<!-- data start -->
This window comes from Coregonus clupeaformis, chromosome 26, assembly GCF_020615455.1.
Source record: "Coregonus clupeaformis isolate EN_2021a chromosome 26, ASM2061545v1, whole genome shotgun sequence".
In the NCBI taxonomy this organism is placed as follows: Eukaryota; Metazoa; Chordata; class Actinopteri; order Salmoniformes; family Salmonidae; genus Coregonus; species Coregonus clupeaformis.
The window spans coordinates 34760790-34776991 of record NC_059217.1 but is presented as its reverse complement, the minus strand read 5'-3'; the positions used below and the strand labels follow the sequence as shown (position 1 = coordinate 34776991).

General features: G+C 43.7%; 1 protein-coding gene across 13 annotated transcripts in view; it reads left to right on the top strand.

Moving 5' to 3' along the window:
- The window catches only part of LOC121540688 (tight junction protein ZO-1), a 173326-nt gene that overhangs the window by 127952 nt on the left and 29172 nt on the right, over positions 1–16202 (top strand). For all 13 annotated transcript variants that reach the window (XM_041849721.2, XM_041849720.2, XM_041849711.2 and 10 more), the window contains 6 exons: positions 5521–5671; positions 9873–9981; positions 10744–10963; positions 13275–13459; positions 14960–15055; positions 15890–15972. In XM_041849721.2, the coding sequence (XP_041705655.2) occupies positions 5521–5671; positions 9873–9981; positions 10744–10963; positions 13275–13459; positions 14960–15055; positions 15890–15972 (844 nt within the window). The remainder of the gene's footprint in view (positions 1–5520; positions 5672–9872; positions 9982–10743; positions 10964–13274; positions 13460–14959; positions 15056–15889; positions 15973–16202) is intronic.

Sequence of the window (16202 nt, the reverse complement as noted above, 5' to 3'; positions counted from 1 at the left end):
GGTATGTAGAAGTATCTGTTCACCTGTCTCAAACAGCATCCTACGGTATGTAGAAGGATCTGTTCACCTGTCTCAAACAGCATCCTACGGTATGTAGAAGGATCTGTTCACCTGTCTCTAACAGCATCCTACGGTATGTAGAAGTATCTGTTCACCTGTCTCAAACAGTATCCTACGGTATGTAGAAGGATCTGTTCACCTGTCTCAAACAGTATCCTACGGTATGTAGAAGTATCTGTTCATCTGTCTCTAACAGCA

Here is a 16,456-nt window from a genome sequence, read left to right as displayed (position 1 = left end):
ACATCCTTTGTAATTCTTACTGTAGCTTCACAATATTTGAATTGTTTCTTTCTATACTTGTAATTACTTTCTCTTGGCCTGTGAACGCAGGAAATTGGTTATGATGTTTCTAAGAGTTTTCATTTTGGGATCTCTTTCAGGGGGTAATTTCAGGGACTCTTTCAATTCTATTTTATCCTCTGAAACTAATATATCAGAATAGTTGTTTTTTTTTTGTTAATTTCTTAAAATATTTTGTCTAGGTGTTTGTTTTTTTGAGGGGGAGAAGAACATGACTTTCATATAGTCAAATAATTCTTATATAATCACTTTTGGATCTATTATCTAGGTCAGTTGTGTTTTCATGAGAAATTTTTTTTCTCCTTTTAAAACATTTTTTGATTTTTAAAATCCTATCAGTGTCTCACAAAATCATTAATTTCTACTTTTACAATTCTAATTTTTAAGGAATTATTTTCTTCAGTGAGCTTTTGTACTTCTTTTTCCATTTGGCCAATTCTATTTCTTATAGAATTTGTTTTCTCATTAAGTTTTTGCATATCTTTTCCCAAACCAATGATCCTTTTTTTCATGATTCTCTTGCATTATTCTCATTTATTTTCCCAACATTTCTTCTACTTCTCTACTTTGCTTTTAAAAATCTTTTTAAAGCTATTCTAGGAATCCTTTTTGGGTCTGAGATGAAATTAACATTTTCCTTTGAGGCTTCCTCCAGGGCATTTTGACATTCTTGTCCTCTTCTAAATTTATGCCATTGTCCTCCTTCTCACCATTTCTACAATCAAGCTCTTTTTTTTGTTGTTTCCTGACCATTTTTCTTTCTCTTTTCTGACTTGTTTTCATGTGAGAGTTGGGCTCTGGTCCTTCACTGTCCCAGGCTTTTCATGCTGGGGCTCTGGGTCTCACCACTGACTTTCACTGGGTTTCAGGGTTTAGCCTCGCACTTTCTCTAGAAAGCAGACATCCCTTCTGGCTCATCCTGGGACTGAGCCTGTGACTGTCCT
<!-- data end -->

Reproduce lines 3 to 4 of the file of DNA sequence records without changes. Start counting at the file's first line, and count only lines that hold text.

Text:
In the NCBI taxonomy this organism is placed as follows: Eukaryota; Metazoa; Chordata; class Actinopteri; order Salmoniformes; family Salmonidae; genus Coregonus; species Coregonus clupeaformis.
The window spans coordinates 34760790-34776991 of record NC_059217.1 but is presented as its reverse complement, the minus strand read 5'-3'; the positions used below and the strand labels follow the sequence as shown (position 1 = coordinate 34776991).